The outbreak, centered around a western Pennsylvania outlet of the Chi-Chi's chain of Mexican-American restaurants, is the largest single-source hepatitis A outbreak in U.S. history.
Shortly after it was confirmed Nov. 3, the Food and Drug Administration issued a national advisory that purchased green onions should be cooked and not eaten raw to ensure safety.
It is not known whether the green onions behind the Pennsylvania outbreak are linked to those already known to have caused smaller outbreaks of hepatitis A in Tennessee and Georgia in September.
The FDA announced Thursday that it has traced green onions in those outbreaks to three Mexican suppliers and is inspecting all green onion shipments from them.
The agency is still trying to trace the source of the onions in the Pennsylvania outbreak and another in North Carolina in September.
Health officials have said the strain of hepatitis found in Pennsylvania is very similar to the one in the Tennessee and Georgia cases.
The number of victims announced Friday by Dr. Calvin Johnson, the state Health Secretary, included 35 additional cases.
Officials still can't explain why the Pennsylvania outbreak was so much more extensive than the others. More than 250 people got hepatitis A at more than a dozen Georgia restaurants in September, and 80 were infected at one restaurant near Knoxville, Tenn., about the same time, officials in those states said.
At least eight people were sickened after eating green onions at a single restaurant in North Carolina in September, according to the Centers for Disease Control and Prevention. The FDA is also still trying to trace the source of those onions, CDC officials said Friday.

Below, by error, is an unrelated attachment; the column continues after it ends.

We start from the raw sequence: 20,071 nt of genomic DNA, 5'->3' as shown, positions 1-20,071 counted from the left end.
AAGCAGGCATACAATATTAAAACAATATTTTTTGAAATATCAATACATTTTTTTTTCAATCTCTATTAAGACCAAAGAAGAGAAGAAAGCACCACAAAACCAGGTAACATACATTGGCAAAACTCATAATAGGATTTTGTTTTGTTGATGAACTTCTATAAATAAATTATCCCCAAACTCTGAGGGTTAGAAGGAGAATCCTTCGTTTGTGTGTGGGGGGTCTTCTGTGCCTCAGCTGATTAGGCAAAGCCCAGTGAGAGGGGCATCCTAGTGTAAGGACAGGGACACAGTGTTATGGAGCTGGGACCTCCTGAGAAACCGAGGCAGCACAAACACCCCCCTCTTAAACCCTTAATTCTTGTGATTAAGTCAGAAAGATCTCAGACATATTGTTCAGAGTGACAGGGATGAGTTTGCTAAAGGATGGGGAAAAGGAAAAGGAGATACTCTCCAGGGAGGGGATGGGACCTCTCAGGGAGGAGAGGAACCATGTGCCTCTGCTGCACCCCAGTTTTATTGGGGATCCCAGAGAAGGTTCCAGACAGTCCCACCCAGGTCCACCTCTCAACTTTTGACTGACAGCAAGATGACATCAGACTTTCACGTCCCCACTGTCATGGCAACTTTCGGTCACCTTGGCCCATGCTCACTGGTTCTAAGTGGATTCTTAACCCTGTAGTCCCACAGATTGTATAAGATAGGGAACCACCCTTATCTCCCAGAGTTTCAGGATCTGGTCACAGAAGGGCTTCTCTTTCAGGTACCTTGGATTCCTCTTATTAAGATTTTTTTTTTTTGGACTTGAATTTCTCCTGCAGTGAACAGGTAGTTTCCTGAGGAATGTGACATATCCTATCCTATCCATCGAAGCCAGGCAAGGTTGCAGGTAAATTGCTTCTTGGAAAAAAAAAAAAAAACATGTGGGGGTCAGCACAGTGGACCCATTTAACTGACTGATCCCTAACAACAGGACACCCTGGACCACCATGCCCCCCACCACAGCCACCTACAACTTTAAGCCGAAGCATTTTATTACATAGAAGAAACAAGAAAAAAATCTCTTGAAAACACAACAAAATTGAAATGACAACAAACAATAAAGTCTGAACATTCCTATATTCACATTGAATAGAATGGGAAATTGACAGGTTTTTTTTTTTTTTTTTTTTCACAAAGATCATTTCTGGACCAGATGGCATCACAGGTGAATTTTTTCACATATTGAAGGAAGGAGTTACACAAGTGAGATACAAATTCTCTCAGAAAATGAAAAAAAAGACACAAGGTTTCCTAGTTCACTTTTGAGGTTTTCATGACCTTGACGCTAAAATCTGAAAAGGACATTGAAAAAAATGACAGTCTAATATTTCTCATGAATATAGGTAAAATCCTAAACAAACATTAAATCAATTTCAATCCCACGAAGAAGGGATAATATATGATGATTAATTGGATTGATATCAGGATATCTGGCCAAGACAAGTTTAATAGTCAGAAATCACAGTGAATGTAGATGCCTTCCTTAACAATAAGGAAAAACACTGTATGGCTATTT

The large number of Pennsylvania cases may simply be because the Chi-Chi's restaurant at the Beaver Valley Mall, about 25 miles northwest of Pittsburgh, served so many meals — 11,000 in October, the month when nearly all those sickened ate there, state health officials said.
Even before the FDA issued its green onion advisory on Nov. 15, Chi-Chi's had pulled green onions from 99 other restaurants in 17 states from Minnesota to the Mid-Atlantic. Taco Bell has pulled scallions from some 6,000 American outlets, though there have been no reports of hepatitis A at those stores.
Chi-Chi's filed for Chapter 11 bankruptcy protection on Oct. 8 in a move unrelated to the outbreak. The chain on Thursday asked a bankruptcy judge for permission to spend $500,000 on an insurance deductible to free up as much as $51 million in liability insurance. The restaurant hopes to use the money to settle out-of-court claims for medical bills, lost wages and other expenses brought by those sickened in Pennsylvania.
A bankruptcy judge could rule on that request as early as Friday.
Up to 35,000 cases of hepatitis A are reported annually in the United States. According to the Centers for Disease Control and Prevention, one third of Americans have evidence of past infection to the disease, meaning they are immune. In 2000, 106 people Americans died from hepatitis A.